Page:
OMAHA (DTN) -- Wetter and colder conditions for the central United States and limited precipitation in the Southern Plains and Russia wheat regions are the key weather items for the commodity trade's attention Monday.
WETTER AND COOLER MIDWEST
The DTN ag weather forecast calls for moderate to heavy rain and some snow in the Midwest during this week. This combination will cause harvest disruption. Harvest is running well-ahead of average but will have more difficulty maintaining that pace with this week's conditions.
MINIMAL SOUTHERN PLAINS MOISTURE
Southern Plains crop areas have very little precipitation in the forecast through the next five days. This trend is unfavorable for winter wheat. The wheat is likely to go into dormancy under drought conditions.
SNOW AND COLDER IN NORTHERN PLAINS
Northern Plains areas have a colder pattern with periods of snow. Moderate to locally heavy snow amounts are indicated. Harvest delays are likely due to heavier snow than indicated in previous forecast iterations.
DRY DELTA PATTERN
Dry conditions continue in the Delta and Southeast through the week. Harvest progress will be favored. Crop damage and quality decline is noted because of hurricane impact in the last six weeks.
PROMISING BRAZIL RAIN FORECAST
Moderate to heavy rain is forecast for central Brazil during this week. This forecast points to the beginning of the rainy season. The onset of rainy conditions is occurring from two to three weeks later than the 30-year average.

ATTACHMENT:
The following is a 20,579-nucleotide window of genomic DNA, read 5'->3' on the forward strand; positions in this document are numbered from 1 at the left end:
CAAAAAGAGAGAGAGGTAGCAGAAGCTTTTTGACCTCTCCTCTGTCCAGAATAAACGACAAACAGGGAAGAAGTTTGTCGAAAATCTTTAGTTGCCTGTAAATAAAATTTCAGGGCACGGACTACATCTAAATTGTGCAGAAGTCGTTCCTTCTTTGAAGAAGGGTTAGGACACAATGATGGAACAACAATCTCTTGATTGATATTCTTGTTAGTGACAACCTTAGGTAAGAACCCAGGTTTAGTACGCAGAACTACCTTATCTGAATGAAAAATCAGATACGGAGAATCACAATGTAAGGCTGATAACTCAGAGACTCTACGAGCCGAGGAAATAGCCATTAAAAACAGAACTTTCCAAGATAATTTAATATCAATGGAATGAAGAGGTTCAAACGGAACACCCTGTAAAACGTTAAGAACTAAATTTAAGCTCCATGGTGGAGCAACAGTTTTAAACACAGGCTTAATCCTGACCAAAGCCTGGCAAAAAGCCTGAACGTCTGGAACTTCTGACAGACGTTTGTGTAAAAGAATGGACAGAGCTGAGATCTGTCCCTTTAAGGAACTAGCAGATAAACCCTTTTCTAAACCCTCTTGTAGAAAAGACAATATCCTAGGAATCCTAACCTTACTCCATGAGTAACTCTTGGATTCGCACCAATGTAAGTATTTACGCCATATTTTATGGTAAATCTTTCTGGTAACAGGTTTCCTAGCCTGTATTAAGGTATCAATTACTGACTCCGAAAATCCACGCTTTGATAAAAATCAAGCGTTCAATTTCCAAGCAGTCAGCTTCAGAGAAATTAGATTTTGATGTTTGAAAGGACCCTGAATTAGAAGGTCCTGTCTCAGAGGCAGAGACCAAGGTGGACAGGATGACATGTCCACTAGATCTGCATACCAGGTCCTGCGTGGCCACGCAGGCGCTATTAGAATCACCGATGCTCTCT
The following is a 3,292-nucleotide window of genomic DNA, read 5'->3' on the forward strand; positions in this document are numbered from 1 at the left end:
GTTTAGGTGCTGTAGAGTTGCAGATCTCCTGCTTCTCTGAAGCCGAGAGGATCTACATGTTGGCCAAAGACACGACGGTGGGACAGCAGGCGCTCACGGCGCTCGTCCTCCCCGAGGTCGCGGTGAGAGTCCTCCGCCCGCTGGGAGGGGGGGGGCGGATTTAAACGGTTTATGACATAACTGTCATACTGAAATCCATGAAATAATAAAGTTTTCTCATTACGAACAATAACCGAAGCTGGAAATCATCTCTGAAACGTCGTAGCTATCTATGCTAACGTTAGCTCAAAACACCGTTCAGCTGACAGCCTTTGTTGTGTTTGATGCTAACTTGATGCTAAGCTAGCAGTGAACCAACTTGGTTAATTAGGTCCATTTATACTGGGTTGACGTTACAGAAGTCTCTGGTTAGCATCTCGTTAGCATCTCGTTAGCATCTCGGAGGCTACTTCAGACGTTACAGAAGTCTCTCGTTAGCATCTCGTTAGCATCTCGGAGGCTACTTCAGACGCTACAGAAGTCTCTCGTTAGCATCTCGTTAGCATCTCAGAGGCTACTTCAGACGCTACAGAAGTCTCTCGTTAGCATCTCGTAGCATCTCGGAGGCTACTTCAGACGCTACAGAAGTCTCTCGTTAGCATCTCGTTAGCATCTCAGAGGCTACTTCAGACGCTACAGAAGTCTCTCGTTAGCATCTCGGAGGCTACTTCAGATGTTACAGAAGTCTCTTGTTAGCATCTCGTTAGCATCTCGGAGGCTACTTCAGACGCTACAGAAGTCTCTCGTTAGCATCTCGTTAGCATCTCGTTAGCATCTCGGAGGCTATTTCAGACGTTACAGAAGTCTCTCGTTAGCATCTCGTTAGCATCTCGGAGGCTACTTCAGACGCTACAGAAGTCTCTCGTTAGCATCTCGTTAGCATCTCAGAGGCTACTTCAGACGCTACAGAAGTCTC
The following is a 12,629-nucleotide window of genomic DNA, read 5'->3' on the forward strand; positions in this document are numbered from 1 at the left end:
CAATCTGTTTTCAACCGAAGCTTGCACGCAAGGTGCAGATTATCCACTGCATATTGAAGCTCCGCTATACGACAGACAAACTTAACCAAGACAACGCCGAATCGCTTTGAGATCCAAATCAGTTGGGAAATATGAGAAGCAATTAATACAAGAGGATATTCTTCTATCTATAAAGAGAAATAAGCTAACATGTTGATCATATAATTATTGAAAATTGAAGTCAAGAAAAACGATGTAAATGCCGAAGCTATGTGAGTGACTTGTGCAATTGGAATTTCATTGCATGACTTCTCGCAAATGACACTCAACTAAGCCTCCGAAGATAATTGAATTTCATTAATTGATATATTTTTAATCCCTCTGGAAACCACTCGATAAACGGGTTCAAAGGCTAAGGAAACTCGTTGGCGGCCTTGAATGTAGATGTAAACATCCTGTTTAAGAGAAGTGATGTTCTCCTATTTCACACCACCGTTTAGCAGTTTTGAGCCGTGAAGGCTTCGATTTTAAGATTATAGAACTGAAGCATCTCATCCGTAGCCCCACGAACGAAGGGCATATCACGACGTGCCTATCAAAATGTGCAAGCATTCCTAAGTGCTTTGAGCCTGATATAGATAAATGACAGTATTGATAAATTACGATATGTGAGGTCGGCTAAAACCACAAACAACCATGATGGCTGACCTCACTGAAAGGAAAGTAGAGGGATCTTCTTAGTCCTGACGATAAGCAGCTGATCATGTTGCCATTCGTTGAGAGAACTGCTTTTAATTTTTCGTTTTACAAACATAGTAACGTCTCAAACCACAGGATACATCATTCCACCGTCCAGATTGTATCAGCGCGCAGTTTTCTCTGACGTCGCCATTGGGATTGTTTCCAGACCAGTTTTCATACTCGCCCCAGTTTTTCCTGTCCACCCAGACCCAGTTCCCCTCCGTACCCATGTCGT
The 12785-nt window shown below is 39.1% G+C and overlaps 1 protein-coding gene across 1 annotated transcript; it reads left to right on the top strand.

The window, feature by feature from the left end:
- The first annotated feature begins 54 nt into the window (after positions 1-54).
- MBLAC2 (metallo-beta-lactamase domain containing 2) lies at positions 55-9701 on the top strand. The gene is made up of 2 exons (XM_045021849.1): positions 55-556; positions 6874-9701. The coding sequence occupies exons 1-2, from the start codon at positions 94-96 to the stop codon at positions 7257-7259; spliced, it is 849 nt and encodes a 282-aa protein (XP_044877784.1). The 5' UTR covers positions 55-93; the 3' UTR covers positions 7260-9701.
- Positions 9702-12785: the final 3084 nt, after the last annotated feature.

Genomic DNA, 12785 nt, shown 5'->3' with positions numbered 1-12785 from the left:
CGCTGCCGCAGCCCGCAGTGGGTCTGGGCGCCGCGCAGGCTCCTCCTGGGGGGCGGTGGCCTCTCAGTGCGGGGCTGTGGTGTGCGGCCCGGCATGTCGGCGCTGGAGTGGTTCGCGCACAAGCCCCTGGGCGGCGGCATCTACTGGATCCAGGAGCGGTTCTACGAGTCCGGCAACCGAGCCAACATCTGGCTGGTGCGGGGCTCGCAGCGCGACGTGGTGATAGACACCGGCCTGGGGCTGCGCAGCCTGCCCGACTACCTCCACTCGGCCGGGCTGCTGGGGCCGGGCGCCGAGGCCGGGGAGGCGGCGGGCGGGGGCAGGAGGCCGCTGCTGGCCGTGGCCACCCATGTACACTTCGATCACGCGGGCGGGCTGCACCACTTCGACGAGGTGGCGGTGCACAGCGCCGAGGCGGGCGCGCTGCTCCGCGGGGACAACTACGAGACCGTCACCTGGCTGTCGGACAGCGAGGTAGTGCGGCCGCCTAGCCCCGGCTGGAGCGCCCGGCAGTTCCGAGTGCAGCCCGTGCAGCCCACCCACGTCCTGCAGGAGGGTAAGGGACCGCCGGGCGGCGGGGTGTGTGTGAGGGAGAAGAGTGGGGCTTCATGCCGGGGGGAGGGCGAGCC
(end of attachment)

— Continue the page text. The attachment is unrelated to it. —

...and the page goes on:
CONTINUED ARGENTINA RAIN PROSPECT
Central Argentina continues with favorable chances for moderate rain over the next week. This will be favorable for row crop soil moisture ahead of planting.
LIGHT RUSSIA RAIN
Russia wheat areas have light to moderate rain in the forecast this week. This is the heaviest rain total indicated so far this crop season. Crop benefit is expected to be minimal. Since August, South Russia has had its lowest rainfall total in the past 30 years.
LIGHT AUSTRALIA SHOWERS
Eastern Australia wheat areas have light rain ahead during the coming week. The rain will be favorable for wheat moisture. This year's wheat crop is expected to be the largest in the past three seasons.
Bryce Anderson can be reached at email@example.com
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